SUSPENSE Festival Little Angel Theatre
Conceived and performed by Eric Bas, this award winning show has been in his repertoire for three decades but has not been seen in Britain since 1984. Here, as part of the SUSPENSE Festival of puppetry work for adult audiences, he performs it with a freshness that makes it seem new-minted.
Autumn Portraits presents us with character studies of five different aging men, all very different. These aren't narrative pieces, though one senses a lifetime of living before all of them. The show begins with a curtained proscenium above the table-top stage and presents us, at one remove, with the all-controlling puppeteer, almost filling the proscenium behind the mask of Punchinello-like jester. He is controlling a puppet whose fur-collared cloak and fur-trimmed hat suggest a Russian Boyar whose wrists are tied together with two loops of rope. The jester produces two similar pieces of rope, ties them in the same way and then, magician-like, with a few passes separates them. He then sets up an hour glass and challenges the puppet to free himself before the sand runs out and retires behind the curtain while the puppet makes the attempt. Failure is followed by repeated challenge and failure until the jester intervenes and separates the ropes and then challenges the puppet to try again, though he still cannot do it.
It is an extraordinarily precise and carefully controlled piece of manipulation, much of it done blind because the puppeteer is behind the curtain, but its meaning is enigmatic. You could read this as a statement of their relationship: the puppet can do nothing without the puppeteer. You could see it as an analogy for those things humans are always trying to understand but are mysteries they still can't unravel, or as it something darker, is it death presenting a final challenge that mankind can never succeed in?
Next we meet an American vaudevillian overflowing with lively patter leading up to an old music hall number and then the stage surround is taken away and when, a simple setting has been set in place, we see the puppeteer as well as the puppets for all the other vignettes.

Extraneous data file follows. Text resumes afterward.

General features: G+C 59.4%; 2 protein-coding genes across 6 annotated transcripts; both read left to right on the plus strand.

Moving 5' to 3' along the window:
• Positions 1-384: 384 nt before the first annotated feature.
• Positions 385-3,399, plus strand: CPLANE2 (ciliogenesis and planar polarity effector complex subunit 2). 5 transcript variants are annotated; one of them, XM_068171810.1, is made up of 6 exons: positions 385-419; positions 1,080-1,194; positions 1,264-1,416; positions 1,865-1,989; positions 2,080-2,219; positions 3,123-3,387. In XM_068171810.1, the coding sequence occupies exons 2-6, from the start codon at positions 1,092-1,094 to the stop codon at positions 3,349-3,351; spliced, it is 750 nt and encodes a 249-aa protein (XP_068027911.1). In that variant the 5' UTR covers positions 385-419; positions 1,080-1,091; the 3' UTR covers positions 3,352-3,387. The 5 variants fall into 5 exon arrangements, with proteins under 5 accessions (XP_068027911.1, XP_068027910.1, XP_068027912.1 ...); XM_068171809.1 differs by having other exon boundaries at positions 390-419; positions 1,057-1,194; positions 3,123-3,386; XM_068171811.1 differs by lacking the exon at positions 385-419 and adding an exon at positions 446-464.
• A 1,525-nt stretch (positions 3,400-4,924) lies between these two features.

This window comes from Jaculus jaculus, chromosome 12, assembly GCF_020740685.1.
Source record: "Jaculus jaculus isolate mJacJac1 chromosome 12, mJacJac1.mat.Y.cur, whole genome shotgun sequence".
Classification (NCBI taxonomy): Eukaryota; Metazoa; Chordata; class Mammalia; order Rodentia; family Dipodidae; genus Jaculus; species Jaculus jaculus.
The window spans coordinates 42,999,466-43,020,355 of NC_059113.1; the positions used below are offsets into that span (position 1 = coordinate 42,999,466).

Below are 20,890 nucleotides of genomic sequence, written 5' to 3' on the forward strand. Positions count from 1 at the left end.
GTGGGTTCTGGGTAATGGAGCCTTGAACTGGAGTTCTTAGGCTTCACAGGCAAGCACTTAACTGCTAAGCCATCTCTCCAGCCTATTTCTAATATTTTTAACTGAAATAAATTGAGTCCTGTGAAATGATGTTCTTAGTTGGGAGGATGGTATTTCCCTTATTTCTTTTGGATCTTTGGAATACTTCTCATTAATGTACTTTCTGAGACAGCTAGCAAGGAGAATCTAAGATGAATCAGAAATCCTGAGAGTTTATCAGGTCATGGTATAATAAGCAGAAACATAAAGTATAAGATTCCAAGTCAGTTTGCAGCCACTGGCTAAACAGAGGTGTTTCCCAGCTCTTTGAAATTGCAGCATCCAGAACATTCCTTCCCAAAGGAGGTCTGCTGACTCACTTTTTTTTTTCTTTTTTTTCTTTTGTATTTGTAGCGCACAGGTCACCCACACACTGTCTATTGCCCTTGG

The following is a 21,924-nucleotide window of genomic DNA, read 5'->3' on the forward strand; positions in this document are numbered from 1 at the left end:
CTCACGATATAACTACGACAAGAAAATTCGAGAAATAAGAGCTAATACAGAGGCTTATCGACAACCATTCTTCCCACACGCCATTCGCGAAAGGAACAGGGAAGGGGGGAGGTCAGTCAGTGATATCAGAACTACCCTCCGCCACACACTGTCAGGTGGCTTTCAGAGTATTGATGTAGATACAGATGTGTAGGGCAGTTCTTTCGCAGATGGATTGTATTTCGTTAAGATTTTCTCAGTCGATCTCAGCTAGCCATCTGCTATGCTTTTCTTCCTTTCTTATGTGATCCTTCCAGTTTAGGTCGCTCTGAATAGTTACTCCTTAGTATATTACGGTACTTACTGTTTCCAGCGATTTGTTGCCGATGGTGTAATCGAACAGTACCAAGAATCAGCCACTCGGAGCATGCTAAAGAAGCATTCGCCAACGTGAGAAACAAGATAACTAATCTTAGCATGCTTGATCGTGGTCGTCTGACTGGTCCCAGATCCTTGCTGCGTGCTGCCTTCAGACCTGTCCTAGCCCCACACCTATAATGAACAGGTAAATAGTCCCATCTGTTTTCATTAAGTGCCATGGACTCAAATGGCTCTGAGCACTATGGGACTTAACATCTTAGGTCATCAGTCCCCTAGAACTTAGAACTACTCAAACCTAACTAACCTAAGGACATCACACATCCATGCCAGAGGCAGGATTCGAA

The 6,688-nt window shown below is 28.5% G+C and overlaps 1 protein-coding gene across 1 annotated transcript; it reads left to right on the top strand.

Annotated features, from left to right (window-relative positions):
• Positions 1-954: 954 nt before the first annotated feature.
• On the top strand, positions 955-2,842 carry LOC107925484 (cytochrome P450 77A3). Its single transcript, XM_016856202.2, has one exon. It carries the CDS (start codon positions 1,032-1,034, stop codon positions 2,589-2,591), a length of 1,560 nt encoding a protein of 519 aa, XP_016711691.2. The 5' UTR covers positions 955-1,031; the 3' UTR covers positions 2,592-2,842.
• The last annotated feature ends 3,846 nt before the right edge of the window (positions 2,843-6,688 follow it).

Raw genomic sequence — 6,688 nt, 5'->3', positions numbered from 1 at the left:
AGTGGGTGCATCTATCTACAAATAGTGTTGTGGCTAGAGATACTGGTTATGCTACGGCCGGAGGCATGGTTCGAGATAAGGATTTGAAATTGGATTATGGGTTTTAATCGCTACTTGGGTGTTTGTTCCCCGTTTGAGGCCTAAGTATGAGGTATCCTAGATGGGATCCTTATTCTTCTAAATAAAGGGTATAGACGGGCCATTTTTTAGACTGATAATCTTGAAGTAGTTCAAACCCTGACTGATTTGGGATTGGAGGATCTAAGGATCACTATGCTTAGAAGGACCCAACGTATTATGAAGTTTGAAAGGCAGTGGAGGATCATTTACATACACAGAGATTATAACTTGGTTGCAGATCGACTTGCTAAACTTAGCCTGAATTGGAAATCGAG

First comes a puppet storyteller with a tale of a couple and their baby and an eagle who flies down and brushes the baby with its wings. The puppet dons masks to represent the mother, who calls her husband (changing to another full-face mask) who gets his bow and arrow but the eagle flies away and it is his child who receives the arrow.
Next we see a Buddhist monk praying and striking his bowl before submitting to the sleep of death and then death calls on a Jewish cobbler. "You've come for Wegel?" he asks Death, "He's gone out." But death cannot be defeated. This is a simple but immensely touching sequence as the cobbler works and talks and finally succumbs.
The vaudevillian now comes back to lift spirits and calls on the audience to provide him with a band in a very comic intervention. Eric Bass knows how to handle people as well as puppets. We know that the vaudevillian's days are numbered but this time no one is counting and we can be sent home happy with one small request from Bass that "If you meet a little puppet in the street take him home for dinner."
This is wonderfully precise puppetry matched with the skills of a real performer whether voicing the puppet or in his own persona. This is a show that you wish was much longer than its 70 minutes.
"Autumn Portraits" runs at the Little Angel Theatre as part of the SUSPENSE Festival until 30th October 2011
Reviewer: Howard Loxton